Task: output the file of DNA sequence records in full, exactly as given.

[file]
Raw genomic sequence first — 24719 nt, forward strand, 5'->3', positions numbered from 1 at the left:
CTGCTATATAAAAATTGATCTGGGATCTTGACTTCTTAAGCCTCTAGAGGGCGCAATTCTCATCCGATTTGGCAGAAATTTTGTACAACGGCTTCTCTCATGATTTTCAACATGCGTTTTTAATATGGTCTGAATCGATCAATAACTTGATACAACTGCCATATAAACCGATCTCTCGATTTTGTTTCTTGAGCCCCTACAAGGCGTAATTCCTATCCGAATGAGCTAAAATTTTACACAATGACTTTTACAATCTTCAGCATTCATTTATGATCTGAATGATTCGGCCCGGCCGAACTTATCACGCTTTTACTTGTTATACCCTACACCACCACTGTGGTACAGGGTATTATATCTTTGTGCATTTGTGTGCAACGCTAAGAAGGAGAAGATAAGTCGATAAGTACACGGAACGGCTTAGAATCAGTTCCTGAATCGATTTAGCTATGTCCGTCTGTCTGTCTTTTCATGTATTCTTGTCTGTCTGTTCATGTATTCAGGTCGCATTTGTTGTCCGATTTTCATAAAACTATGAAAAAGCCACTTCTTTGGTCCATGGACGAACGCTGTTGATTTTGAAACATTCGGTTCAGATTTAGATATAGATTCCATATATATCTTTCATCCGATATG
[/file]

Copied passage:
Raw genomic sequence first — 24719 nt, forward strand, 5'->3', positions numbered from 1 at the left:
CTGCTATATAAAAATTGATCTGGGATCTTGACTTCTTAAGCCTCTAGAGGGCGCAATTCTCATCCGATTTGGCAGAAATTTTGTACAACGGCTTCTCTCATGATTTTCAACATGCGTTTTTAATATGGTCTGAATCGATCAATAACTTGATACAACTGCCATATAAACCGATCTCTCGATTTTGTTTCTTGAGCCCCTACAAGGCGTAATTCCTATCCGAATGAGCTAAAATTTTACACAATGACTTTTACAATCTTCAGCATTCATTTATGATCTGAATGATTCGGCCCGGCCGAACTTATCACGCTTTTACTTGTTATACCCTACACCACCACTGTGGTACAGGGTATTATATCTTTGTGCATTTGTGTGCAACGCTAAGAAGGAGAAGATAAGTCGATAAGTACACGGAACGGCTTAGAATCAGTTCCTGAATCGATTTAGCTATGTCCGTCTGTCTGTCTTTTCATGTATTCTTGTCTGTCTGTTCATGTATTCAGGTCGCATTTGTTGTCCGATTTTCATAAAACTATGAAAAAGCCACTTCTTTGGTCCATGGACGAACGCTGTTGATTTTGAAACATTCGGTTCAGATTTAGATATAGATTCCATATATATCTTTCATCCGATATG